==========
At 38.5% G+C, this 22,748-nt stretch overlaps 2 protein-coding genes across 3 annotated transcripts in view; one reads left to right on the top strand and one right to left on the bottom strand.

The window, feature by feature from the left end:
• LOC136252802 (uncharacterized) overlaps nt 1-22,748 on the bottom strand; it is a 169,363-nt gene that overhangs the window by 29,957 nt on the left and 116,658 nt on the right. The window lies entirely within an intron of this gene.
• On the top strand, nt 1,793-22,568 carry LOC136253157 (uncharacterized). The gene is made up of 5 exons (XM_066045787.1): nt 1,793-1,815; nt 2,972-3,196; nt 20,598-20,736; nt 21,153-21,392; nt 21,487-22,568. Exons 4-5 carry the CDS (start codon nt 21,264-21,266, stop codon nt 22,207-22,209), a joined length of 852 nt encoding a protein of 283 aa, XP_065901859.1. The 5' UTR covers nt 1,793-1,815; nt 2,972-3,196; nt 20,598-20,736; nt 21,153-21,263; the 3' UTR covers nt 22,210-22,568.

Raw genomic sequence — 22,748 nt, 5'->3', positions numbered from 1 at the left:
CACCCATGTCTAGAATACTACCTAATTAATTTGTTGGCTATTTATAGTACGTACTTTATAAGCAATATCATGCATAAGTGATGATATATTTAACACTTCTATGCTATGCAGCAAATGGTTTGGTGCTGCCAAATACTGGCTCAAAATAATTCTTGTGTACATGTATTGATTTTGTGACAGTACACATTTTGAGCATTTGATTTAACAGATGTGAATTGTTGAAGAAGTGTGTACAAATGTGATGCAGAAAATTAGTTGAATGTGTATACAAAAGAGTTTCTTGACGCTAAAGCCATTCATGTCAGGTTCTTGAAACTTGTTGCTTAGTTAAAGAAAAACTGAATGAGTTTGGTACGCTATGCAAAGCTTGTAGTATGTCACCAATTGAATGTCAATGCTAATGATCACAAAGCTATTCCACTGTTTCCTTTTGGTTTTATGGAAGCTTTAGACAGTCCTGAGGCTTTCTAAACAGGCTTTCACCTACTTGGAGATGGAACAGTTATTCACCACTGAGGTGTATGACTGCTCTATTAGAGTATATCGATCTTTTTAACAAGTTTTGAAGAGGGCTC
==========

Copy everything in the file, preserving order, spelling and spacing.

At 38.5% G+C, this 22,748-nt stretch overlaps 2 protein-coding genes across 3 annotated transcripts in view; one reads left to right on the top strand and one right to left on the bottom strand.

The window, feature by feature from the left end:
• LOC136252802 (uncharacterized) overlaps nt 1-22,748 on the bottom strand; it is a 169,363-nt gene that overhangs the window by 29,957 nt on the left and 116,658 nt on the right. The window lies entirely within an intron of this gene.
• On the top strand, nt 1,793-22,568 carry LOC136253157 (uncharacterized). The gene is made up of 5 exons (XM_066045787.1): nt 1,793-1,815; nt 2,972-3,196; nt 20,598-20,736; nt 21,153-21,392; nt 21,487-22,568. Exons 4-5 carry the CDS (start codon nt 21,264-21,266, stop codon nt 22,207-22,209), a joined length of 852 nt encoding a protein of 283 aa, XP_065901859.1. The 5' UTR covers nt 1,793-1,815; nt 2,972-3,196; nt 20,598-20,736; nt 21,153-21,263; the 3' UTR covers nt 22,210-22,568.

Raw genomic sequence — 22,748 nt, 5'->3', positions numbered from 1 at the left:
CACCCATGTCTAGAATACTACCTAATTAATTTGTTGGCTATTTATAGTACGTACTTTATAAGCAATATCATGCATAAGTGATGATATATTTAACACTTCTATGCTATGCAGCAAATGGTTTGGTGCTGCCAAATACTGGCTCAAAATAATTCTTGTGTACATGTATTGATTTTGTGACAGTACACATTTTGAGCATTTGATTTAACAGATGTGAATTGTTGAAGAAGTGTGTACAAATGTGATGCAGAAAATTAGTTGAATGTGTATACAAAAGAGTTTCTTGACGCTAAAGCCATTCATGTCAGGTTCTTGAAACTTGTTGCTTAGTTAAAGAAAAACTGAATGAGTTTGGTACGCTATGCAAAGCTTGTAGTATGTCACCAATTGAATGTCAATGCTAATGATCACAAAGCTATTCCACTGTTTCCTTTTGGTTTTATGGAAGCTTTAGACAGTCCTGAGGCTTTCTAAACAGGCTTTCACCTACTTGGAGATGGAACAGTTATTCACCACTGAGGTGTATGACTGCTCTATTAGAGTATATCGATCTTTTTAACAAGTTTTGAAGAGGGCTC